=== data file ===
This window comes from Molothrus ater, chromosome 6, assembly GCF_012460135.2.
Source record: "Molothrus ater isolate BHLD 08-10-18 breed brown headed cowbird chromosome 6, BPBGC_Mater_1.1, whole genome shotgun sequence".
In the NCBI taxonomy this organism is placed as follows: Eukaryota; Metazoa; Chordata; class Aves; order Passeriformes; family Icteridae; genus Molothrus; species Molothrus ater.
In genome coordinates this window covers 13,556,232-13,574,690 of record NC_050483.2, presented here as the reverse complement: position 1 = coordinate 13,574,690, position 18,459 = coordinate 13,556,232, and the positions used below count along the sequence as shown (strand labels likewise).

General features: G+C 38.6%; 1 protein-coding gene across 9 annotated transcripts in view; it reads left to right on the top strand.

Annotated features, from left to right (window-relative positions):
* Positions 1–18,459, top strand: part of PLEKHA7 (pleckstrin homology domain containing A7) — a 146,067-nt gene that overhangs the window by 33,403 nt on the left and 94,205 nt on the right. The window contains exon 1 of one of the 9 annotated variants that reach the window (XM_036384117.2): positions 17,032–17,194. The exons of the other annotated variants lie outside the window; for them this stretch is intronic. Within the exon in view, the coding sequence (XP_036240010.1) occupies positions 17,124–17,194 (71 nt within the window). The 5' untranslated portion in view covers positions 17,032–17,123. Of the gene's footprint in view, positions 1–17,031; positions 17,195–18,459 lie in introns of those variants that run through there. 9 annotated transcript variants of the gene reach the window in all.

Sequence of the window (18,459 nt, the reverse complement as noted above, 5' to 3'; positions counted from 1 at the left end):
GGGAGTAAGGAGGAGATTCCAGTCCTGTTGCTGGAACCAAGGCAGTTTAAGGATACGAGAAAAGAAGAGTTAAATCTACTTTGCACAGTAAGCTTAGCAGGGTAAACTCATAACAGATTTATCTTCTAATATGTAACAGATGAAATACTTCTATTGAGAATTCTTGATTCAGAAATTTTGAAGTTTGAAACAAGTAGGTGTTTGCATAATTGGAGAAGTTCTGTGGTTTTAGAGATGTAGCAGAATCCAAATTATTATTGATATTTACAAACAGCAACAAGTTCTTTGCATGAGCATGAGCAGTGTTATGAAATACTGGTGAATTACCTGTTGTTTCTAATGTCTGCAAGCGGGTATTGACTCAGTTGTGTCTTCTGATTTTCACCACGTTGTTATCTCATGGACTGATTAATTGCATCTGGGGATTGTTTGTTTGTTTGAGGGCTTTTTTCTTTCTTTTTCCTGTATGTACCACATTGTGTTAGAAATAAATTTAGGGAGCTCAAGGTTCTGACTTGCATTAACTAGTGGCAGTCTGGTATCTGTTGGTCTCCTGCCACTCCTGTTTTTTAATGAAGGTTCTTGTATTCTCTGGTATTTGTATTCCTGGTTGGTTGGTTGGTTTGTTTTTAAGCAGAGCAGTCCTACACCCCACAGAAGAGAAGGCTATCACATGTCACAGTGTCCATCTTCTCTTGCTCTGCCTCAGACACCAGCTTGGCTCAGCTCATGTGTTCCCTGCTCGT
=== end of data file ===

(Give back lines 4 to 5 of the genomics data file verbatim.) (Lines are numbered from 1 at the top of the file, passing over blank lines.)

In genome coordinates this window covers 13,556,232-13,574,690 of record NC_050483.2, presented here as the reverse complement: position 1 = coordinate 13,574,690, position 18,459 = coordinate 13,556,232, and the positions used below count along the sequence as shown (strand labels likewise).

General features: G+C 38.6%; 1 protein-coding gene across 9 annotated transcripts in view; it reads left to right on the top strand.